He may be clearing you out for some new delight.
The dark thought, the shame, the malice,
meet them at the door laughing,
and invite them in.
Be grateful for whoever comes,
because each has been sent
as a guide from beyond.
Written by Rumi
This being human is a guest house
Every morning a new arrival.
A joy, a depression, a meanness,
some momentary awareness comes
as an unexpected visitor.
Welcome and entertain them all!
Even if they are a crowd of sorrows,
who violently sweep your house
empty of its furniture,
still treat each guest honorably.
This poem is one of my new all-time favorites! I have recently been spending a lot of time looking at myself and finding solutions to problems I have created for myself, emotionally, and trying to better myself to walk the walk as a participant in this beautiful world. I just noticed recently, however, a result of starting this self-awareness process; I subconsciously developed this really ridiculous habit of trying to ignore all of my “nasty human feelings.” The very fact that I just called them “nasty” is evidence of the fact that I’m trying to give them less meaning in order to be able to ignore them.
I realized, however, that it all pertains to that need to beat myself up over insecurities rather than choosing to address them head on. It seems almost as though I do this because I feel like I can’t love or accept myself as being a flawed human. The really silly thing about suppressing those emotions, rather than facing them, is that when I do that, I am not increasing my opportunity to grow from the experience. Instead, what ends up happening is that I am increasing the issue by trying to suppress it, thus prolonging the response to learning from the experience.
To further explain, when I know this suppressed emotion (whatever it is at the time) is inside me and I refuse to have compassion for my own human struggle, I am only adding to the problem. After thinking about it, I feel it is so much more effort to hide than simply recognize and make the choice to put in the effort to move on.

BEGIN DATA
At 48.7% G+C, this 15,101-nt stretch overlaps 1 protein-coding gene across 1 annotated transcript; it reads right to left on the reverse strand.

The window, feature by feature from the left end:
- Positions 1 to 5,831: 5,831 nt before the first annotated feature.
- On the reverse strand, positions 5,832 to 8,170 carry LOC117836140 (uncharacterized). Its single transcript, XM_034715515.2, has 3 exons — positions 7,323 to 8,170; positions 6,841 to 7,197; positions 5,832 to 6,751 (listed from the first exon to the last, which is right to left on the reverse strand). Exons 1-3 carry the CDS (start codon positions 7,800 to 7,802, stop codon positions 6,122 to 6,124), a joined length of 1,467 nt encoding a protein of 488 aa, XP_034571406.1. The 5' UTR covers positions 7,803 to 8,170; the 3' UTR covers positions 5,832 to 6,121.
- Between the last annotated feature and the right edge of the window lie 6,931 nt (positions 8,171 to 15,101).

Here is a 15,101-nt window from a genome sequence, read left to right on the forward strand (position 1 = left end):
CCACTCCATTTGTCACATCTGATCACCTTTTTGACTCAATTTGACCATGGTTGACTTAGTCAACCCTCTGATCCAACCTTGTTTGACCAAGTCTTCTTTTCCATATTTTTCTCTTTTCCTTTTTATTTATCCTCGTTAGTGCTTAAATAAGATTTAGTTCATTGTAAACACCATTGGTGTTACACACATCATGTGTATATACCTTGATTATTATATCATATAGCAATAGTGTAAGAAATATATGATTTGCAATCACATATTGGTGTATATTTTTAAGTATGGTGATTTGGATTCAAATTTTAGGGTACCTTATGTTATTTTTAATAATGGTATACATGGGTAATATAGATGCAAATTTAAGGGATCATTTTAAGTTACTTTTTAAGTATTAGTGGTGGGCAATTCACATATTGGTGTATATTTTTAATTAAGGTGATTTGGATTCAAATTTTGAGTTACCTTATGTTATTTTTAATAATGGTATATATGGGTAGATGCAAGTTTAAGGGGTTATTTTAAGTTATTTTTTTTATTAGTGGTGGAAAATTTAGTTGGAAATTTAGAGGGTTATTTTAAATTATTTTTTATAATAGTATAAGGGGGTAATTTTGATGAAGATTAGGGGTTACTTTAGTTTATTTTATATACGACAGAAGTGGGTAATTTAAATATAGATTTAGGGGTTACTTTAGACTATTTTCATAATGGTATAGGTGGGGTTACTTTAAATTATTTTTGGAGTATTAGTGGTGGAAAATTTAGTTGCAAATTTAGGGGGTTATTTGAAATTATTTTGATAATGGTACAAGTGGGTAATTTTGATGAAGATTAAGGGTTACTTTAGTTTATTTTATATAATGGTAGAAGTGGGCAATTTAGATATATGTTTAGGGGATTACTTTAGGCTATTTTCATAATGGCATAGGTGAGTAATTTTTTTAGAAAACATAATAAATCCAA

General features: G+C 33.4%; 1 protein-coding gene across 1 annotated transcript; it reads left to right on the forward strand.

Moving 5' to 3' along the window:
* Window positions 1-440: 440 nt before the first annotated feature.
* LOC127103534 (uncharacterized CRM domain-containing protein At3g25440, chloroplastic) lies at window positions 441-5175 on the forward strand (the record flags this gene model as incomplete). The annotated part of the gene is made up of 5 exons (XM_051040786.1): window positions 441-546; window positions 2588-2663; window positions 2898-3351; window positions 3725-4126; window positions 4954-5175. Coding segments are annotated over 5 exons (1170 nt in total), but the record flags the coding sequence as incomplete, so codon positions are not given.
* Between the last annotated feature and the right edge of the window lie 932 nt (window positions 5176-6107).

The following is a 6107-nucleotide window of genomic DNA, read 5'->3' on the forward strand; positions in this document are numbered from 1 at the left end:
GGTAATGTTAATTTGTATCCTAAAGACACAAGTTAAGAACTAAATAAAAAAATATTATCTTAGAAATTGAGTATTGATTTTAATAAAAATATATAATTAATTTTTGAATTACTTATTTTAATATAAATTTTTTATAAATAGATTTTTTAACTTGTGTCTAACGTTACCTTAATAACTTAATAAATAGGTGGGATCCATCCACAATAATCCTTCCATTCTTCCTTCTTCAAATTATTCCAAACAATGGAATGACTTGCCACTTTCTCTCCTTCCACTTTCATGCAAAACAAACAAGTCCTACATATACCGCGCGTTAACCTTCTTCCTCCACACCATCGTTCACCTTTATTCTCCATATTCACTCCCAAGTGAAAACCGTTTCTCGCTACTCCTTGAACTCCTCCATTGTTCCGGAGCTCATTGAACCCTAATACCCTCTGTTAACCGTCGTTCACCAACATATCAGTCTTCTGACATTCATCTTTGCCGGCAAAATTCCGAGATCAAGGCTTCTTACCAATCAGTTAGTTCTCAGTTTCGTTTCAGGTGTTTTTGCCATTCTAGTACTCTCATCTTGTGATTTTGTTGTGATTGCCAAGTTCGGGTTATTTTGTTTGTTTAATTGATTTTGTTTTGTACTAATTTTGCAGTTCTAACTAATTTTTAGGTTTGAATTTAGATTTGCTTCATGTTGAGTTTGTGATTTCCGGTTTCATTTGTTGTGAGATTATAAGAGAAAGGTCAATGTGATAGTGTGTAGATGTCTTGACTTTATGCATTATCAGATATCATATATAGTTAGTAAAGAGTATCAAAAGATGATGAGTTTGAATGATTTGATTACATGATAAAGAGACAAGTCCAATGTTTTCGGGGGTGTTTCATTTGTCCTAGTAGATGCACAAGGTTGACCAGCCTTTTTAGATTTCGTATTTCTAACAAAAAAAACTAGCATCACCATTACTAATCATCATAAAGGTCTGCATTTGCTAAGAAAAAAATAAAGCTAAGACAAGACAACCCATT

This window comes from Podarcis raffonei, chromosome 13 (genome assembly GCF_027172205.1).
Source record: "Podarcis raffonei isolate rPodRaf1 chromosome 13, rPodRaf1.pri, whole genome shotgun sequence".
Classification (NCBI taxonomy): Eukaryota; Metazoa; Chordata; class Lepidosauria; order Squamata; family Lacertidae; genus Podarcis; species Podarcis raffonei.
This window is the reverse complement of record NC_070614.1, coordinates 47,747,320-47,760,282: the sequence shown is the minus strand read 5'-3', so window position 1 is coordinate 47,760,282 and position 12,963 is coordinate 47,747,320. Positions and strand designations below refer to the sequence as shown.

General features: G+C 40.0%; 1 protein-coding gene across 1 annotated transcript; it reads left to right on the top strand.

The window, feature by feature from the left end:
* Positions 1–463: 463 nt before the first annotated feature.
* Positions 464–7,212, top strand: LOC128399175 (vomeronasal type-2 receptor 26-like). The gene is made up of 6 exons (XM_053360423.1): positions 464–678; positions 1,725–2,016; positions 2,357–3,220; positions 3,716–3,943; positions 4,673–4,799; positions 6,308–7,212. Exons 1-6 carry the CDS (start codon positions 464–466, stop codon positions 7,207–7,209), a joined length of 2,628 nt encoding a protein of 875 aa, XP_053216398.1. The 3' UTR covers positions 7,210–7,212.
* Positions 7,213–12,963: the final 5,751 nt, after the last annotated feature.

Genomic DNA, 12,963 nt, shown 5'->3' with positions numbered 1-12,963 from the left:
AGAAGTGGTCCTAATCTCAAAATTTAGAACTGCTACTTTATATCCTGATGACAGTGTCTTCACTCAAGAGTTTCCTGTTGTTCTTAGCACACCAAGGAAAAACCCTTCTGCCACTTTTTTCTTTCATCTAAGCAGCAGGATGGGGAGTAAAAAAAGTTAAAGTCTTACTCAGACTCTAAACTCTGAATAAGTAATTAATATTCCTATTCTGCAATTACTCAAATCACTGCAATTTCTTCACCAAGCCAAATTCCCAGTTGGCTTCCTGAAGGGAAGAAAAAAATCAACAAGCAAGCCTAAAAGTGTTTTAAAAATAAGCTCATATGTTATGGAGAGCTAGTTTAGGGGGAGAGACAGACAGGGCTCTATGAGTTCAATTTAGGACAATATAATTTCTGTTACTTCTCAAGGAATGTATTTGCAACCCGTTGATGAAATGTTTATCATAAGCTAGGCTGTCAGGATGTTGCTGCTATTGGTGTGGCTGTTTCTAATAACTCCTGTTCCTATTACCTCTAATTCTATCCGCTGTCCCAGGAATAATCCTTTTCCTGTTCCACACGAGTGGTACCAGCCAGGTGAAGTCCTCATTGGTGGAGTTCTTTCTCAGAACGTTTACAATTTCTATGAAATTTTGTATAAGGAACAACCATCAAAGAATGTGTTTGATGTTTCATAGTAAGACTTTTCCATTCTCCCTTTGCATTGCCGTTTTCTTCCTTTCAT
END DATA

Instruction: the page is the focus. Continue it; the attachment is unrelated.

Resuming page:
When I was thinking about all of this, I realized that it’s like I get some sort of strange satisfaction out of the “punishment” of feeling bad about having an emotion and/or reaction to something which results to avoiding the issues. Almost seems as if, somehow, if I punish myself by suppressing the emotion, it will let me off the hook from feeling it.
The really amazing thing that Rumi said in this poem is that we should be “grateful for each feeling because each has been sent as a guide from beyond.” I really believe that this is true! Interestingly, if I really look at all the anger and malice that I feel, it all stems from fear, and when I think about what fear originates from, it is a reaction to a prediction of what may happen.
The only way to squelch this fear is to find out what that unknown is. So, when I do get angry or envious or suppressive, I will now choose to look at them as a gift I am giving myself to see what I am afraid of so I can move through that fear.
After having learned that, I am so over living my life based on fear, which is based on a perceived future and not reality at all! I love this poem so much because essentially all the author is saying is that we should look for these human qualities within ourselves and rather than punish ourselves or try and ignore ourselves, we should hug ourselves and offer us a nice cup of tea.
If I don’t hold myself accountable for ending the war on me, how can I hold the world accountable for doing anything even remotely similar? What an amazing concept… I wonder if that’s what Gandhi meant?
Have a beautiful week, my fellow humans!